The role of digitization and enterprise software in corporate climate action doesn’t snag the same headlines as other climate tech, but it’s vitally important in operationalizing sustainable business measures. Carbon accounting and management software really came into its own last year, spurred by corporate net-zero commitments, and it looks as if 2022 could represent a tipping point for supply chain software that empowers sourcing decisions point to net zero.
Last week, one of the best-known companies working on the supply chain visibility challenge, San Francisco-based Higg, disclosed a $50 million Series B round that was co-led by Silversmith Capital Partners and Galvanize Climate Solutions, the firm managed by billionaire activist and former presidential candidate Tom Steyer and investor Katie Hall. Originally developed for the apparel industry as a tool to support the widely used Higg Index, the platform connects more than 50,000 brands and manufacturers in 100-plus countries; it covers consumer products categories including toys, outdoor items and home goods.
This statement by Higg CEO Jason Kibbey underscores the motivation for the infusion, which will be used to fund its industry expansion: “In this new era of expectations, more businesses will be required to have credible impact data about their supply chains. The truth is that measuring owned operations is easy. For consumer products companies, the challenge is obtaining accurate data on the non-owned factories that make the goods — and on the materials and products themselves.”
I’ve opined quite a bit about supply chain software in the past three years, mostly focused on one subsegment within — traceability mechanisms, often enabled by the blockchain distributed ledger technology that underlies cryptocurrencies. Three other primary focuses for these applications: ratings (such as those provided by the likes of EcoVadis), supply chain emissions tracking (like Vaayu, which disclosed $11.5 million in seed funding last month) and sourcing controls (which has my attention this week). The latest edition of the always excellent Climate Tech VC discusses the categories in more depth.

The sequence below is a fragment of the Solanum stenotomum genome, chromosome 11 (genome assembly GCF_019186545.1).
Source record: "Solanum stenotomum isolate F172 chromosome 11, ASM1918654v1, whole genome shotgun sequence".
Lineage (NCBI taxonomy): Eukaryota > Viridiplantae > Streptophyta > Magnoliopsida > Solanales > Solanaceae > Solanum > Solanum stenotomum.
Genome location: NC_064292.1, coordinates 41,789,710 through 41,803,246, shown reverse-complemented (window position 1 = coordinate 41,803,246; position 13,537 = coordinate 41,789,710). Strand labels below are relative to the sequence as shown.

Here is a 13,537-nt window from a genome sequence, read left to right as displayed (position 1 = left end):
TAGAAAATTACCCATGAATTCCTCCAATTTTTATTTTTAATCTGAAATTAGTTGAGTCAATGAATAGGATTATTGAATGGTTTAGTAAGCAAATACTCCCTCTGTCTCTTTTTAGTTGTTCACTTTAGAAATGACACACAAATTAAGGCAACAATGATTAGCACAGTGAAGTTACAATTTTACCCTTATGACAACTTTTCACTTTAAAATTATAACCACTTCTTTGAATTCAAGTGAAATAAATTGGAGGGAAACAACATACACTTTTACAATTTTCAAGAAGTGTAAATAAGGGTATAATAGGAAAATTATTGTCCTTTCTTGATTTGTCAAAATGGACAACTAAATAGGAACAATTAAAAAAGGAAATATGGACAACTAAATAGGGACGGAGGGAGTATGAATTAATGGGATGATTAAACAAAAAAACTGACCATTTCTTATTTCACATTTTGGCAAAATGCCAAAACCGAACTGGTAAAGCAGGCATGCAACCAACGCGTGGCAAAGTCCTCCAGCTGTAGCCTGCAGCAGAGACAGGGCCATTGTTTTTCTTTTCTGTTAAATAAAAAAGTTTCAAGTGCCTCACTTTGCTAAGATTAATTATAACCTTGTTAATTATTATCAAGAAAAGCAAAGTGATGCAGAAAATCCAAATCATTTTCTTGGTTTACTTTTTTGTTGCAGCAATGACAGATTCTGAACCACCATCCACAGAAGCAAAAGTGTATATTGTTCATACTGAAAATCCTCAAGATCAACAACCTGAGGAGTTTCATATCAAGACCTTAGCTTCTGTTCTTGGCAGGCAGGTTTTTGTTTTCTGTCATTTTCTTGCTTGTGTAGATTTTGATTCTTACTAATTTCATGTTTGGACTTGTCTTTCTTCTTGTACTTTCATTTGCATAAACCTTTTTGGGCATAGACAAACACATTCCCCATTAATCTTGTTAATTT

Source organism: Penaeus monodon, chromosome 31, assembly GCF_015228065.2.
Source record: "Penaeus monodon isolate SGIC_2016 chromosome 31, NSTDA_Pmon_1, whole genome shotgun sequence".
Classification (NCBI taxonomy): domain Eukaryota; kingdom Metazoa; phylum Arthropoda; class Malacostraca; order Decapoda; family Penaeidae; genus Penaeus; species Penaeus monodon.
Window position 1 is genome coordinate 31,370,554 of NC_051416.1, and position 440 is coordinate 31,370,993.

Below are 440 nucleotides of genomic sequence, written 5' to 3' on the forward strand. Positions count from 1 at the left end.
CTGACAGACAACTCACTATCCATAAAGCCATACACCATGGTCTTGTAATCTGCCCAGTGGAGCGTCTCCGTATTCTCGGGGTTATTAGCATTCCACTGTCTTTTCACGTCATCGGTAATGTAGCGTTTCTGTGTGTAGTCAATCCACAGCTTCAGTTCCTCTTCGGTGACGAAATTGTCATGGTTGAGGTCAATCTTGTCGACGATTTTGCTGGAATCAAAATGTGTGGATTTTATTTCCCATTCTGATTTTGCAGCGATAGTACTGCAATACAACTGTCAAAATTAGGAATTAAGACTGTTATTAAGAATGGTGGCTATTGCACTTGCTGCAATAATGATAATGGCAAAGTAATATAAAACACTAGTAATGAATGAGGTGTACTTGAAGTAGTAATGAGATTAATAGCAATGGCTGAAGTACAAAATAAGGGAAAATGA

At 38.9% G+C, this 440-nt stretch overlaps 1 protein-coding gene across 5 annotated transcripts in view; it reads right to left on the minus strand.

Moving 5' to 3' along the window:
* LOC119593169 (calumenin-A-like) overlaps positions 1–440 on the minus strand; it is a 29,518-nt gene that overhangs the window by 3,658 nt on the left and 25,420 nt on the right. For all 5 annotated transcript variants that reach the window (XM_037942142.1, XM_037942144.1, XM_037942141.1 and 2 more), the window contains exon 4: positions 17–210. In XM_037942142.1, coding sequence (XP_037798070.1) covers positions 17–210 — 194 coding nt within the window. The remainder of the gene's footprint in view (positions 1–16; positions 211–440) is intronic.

When it comes to managing relationships between companies and their suppliers for sustainability metrics, rising players include Supplyshift of Santa Cruz, California, which disclosed $10 million in funding late last year; and Minneapolis-based Inspectorio, which announced a $50 million Series B round in January. Both focus on relationship management that embeds ESG factors into the KPIs. Another startup, Smarter Sorting of Boulder, Colorado, is taking a different approach to the problem: The firm, which announced $25 million in funding from G2 Venture Partners in March, has created a granular database of information with more than 456 billion data points about the environmental attributes and chemical makeup of products from cosmetics to paints.
Another company I’m watching is Sourceful, a U.K. startup based in Manchester, England that announced a $20 million Series A round in late March, led by Index Ventures. (The firm previously backed Dropbox, Deliveroo and Just Eat.)
Sourceful’s specific focus is on helping businesses choose packaging suppliers — it’s starting with boxes, bags and protective materials related to e-commerce — that have been vetted for emissions along metrics such as material extraction impact, manufacturing processes and transportation policies.
When I spoke with the co-founder and CEO, Wing Chan, about the venture, he said companies using the platforms to source packaging can currently choose from among about 100 suppliers. Right now, customers can compare the impact of vendors in the same category (such as cardboard box suppliers); eventually, they will be able to compare materials. There’s no fee for customers or to be listed on the site; Sourceful takes a commission on the orders.
“We are looking a lot at plastics and what comes next … Is there plastic that is verifiably recycled? Are there plant-based alternatives? Could these plastics become non-plastics in the future,” Chan told me when we chatted.
As has been the case for sustainability management applications, you can expect the established enterprise resource planning software companies to make a play for expansion into sustainability by wielding their existing influence within IT departments.
Two companies doing just that are Workday and Coupa. The former is adding features to its existing financial management software that will help companies start collecting ESG-relevant data and risk metrics. Likewise, the latter is adding analysis features to its procurement management software that help companies better understand how buying from certain vendors will affect their own corporate commitments for Scope 1, 2 and 3 emissions reductions, how those relationships could affect governance or how they contribute to supplier diversity goals.
“We don’t want this to be a separate activity, we want it to be baked into day-to-day spending decisions,” said Donna Wilczak, senior vice president of product strategy and innovation at Coupa, when I spoke with her about the new capabilities. Among Coupa’s big customers: BMW, Cisco and Procter & Gamble.
What technologies do you believe will be vital for understanding and tackling Scope 3 reductions? Share your ideas with me via LinkedIn.